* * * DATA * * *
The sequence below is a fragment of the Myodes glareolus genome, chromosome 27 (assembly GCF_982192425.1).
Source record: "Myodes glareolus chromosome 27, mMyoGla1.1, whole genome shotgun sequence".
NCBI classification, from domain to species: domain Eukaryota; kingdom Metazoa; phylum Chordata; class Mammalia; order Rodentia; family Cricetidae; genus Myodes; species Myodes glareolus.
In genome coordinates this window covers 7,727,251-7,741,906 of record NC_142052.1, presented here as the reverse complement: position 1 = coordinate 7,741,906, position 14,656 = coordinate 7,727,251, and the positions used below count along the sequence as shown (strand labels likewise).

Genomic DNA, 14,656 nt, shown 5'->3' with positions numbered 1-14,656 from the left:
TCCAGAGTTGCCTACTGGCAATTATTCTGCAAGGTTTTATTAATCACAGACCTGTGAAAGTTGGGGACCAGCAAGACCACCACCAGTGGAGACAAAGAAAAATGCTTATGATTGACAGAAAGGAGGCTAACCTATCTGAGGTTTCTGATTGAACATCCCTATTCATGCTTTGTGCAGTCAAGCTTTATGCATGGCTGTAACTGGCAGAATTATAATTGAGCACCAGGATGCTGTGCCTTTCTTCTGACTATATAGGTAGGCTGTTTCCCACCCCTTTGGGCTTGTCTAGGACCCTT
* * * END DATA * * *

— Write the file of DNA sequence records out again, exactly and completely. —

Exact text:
The sequence below is a fragment of the Myodes glareolus genome, chromosome 27 (assembly GCF_982192425.1).
Source record: "Myodes glareolus chromosome 27, mMyoGla1.1, whole genome shotgun sequence".
NCBI classification, from domain to species: domain Eukaryota; kingdom Metazoa; phylum Chordata; class Mammalia; order Rodentia; family Cricetidae; genus Myodes; species Myodes glareolus.
In genome coordinates this window covers 7,727,251-7,741,906 of record NC_142052.1, presented here as the reverse complement: position 1 = coordinate 7,741,906, position 14,656 = coordinate 7,727,251, and the positions used below count along the sequence as shown (strand labels likewise).

Genomic DNA, 14,656 nt, shown 5'->3' with positions numbered 1-14,656 from the left:
TCCAGAGTTGCCTACTGGCAATTATTCTGCAAGGTTTTATTAATCACAGACCTGTGAAAGTTGGGGACCAGCAAGACCACCACCAGTGGAGACAAAGAAAAATGCTTATGATTGACAGAAAGGAGGCTAACCTATCTGAGGTTTCTGATTGAACATCCCTATTCATGCTTTGTGCAGTCAAGCTTTATGCATGGCTGTAACTGGCAGAATTATAATTGAGCACCAGGATGCTGTGCCTTTCTTCTGACTATATAGGTAGGCTGTTTCCCACCCCTTTGGGCTTGTCTAGGACCCTT